# timing constraint for bus synchronizer circuits

I've a bus synchronizer circuit for passing a wide register across clock domains.

I'll provide a simplified description, omitting asynchronous reset logic.

The data is generated on one clock. Updates are many (at least a dozen) clock edges apart:

PROCESS (src_clk)
BEGIN
IF RISING_EDGE(clock) THEN
IF computation_done THEN
data <= computation;
END IF;
END IF;
END PROCESS;


The control signal for fresh data, which is NRZI encoded (so a valid word on the bus corresponds to a transition on the control signal). The control signal passes through a DFF chain acting as a synchronizer.

PROCESS (dest_clk)
BEGIN
IF RISING_EDGE(dest_clk) THEN
END IF;
END PROCESS;


The synchronizer circuit introduces a short delay, which provides plenty of time for the data bus to stabilize; the data bus is sampled directly without a risk of metastability:

PROCESS (dest_clk)
BEGIN
IF RISING_EDGE(dest_clk) THEN
rx_data <= data;
END IF;
END IF;
END PROCESS;


This compiles, and works well when synthesized into a Cyclone II FPGA. However, TimeQuest reports setup and hold time violations, because it doesn't recognize the synchronizer. Worse, the Quartus manual says

Focus on improving the paths that show the worst slack. The Fitter works hardest on paths with the worst slack. If you fix these paths, the Fitter might be able to improve the other failing timing paths in the design.

So I want to add the right timing constraints to my project so that Quartus will spend its Fitter effort on other areas of the design.

I'm pretty sure that set_multicycle_path is the proper SDC (Synopsis Design Constraint) command, since the data lines will have multiple cycles of the destination clock to stabilize, but I can't find any complete examples using this command to describe clock domain crossing logic.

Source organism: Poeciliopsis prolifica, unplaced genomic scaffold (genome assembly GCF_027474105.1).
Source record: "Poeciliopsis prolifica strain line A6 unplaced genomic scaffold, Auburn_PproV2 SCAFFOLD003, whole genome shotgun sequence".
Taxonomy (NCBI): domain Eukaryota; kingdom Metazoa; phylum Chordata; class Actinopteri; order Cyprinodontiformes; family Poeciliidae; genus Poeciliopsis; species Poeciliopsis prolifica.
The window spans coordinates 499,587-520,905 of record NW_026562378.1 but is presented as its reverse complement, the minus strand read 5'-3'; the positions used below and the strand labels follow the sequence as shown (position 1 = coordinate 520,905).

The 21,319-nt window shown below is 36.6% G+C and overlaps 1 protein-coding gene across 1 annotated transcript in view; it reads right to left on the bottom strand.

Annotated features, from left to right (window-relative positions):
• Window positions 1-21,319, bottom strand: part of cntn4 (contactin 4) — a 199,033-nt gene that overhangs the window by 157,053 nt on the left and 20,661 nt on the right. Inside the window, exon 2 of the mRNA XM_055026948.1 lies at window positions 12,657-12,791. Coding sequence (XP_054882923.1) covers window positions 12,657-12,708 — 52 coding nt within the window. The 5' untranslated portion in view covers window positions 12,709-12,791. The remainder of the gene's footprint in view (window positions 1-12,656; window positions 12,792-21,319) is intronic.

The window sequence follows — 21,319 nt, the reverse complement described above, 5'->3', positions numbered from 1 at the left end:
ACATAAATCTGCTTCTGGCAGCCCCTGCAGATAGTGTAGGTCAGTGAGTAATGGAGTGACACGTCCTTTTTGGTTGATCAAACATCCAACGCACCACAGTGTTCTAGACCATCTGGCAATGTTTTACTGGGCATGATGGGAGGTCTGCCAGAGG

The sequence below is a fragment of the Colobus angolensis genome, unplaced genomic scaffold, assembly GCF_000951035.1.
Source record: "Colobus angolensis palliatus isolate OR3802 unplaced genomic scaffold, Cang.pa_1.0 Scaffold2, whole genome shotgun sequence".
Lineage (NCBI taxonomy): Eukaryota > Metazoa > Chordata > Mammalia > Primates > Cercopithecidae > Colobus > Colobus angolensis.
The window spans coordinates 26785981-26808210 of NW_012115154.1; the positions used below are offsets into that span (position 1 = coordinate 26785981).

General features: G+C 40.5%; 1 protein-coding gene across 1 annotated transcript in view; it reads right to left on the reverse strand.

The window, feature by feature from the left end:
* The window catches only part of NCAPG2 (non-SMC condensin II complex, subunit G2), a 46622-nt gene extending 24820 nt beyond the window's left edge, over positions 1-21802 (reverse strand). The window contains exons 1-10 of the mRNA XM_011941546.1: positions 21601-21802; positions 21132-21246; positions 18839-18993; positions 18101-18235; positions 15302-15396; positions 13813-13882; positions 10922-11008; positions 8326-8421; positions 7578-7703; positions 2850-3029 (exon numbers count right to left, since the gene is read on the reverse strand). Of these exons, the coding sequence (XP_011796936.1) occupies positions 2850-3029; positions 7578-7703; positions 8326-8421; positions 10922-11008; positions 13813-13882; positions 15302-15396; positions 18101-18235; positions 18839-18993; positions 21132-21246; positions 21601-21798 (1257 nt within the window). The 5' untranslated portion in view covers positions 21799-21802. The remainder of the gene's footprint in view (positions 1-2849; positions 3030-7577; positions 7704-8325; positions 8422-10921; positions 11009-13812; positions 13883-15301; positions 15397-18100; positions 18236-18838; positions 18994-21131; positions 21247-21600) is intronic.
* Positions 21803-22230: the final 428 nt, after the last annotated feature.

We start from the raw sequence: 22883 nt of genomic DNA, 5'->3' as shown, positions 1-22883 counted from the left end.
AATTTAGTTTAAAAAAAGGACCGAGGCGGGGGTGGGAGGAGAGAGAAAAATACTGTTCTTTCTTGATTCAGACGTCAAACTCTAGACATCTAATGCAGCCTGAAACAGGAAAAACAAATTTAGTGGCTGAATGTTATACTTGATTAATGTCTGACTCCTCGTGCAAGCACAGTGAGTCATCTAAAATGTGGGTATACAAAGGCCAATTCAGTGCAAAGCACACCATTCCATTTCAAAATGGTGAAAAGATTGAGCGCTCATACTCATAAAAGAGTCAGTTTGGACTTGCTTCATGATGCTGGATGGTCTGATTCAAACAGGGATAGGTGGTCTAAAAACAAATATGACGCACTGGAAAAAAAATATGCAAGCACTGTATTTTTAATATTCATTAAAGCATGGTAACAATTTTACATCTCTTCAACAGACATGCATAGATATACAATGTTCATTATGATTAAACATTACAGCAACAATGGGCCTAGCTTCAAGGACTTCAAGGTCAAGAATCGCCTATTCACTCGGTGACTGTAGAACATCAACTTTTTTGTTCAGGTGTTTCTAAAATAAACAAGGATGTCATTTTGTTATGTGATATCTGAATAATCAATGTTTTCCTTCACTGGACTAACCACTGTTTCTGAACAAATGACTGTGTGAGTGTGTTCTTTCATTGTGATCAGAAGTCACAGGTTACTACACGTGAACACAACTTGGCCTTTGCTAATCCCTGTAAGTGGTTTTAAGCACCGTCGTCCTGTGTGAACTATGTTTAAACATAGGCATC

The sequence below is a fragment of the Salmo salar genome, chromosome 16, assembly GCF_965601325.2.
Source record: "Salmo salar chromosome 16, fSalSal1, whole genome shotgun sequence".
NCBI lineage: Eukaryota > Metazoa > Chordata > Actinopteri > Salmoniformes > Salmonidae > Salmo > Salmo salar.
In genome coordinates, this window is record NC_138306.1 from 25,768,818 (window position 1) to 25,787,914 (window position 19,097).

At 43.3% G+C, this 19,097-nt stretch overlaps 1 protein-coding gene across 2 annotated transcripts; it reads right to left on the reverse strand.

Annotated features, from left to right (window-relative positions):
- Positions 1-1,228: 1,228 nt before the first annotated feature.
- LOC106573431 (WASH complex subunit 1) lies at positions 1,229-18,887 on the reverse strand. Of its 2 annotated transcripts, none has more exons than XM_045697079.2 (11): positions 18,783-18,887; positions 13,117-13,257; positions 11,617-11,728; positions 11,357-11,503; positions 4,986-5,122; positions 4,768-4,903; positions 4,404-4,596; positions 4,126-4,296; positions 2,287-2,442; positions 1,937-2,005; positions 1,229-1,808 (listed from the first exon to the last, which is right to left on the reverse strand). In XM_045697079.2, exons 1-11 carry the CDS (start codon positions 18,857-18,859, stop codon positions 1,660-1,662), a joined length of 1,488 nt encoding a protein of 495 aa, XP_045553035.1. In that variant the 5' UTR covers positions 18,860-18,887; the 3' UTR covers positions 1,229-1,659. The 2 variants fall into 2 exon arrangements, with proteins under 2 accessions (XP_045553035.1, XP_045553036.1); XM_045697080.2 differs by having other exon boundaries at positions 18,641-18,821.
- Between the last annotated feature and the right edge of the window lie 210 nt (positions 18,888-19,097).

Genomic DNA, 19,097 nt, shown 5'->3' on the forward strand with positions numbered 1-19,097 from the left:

I'd really appreciate some guidance on writing SDC timing constraints for synchronizers. If you see a problem with this approach, please also let me know that.

Clock detail:

External clock generator: Two channels, refclk = 20 MHz, refclk2 = refclk/2 (10 MHz, and related).

Altera PLL: src_clk = refclk * 9/5 = 36 MHz

Altera PLL: dest_clk = refclk2 * 10 = 100 MHz

I also have data going the other direction, with 100 MHz src_clk and 36 MHz dest_clk.

TL;DR: What are the correct SDC timing constraints for the above code?

• This would be better on the proposed FPGA Design site but that proposal hasn't reached beta yet. – Ben Voigt Jun 15 '11 at 21:30
• Can you post the clock definitions for src_clk and dest_clk? Are they related in any way (synchronous multiples)? If they're unrelated clocks then it's typical to use set_false_path in this situation. – Andy Jun 16 '11 at 5:02
• @Andy: I added some of the details. Thanks for helping with this. – Ben Voigt Jun 16 '11 at 5:27

I don't have experience with Quartus, so treat this as general advice.

When working on paths between clock domains, timing tools expand the clocks to the least common multiple of their periods and select the closest pair of edges.

For paths from a 36 MHz clock (27.777 ns) to a 100 MHz clock (10 ns), if I did my quick calculations correctly, the closest pair of rising edges is 138.888 ns on the source clock and 140 ns on the destination clock. That's effectively a 900 MHz constraint for those paths! Depending on rounding (or for clocks with no relationship), it could come out worse than that.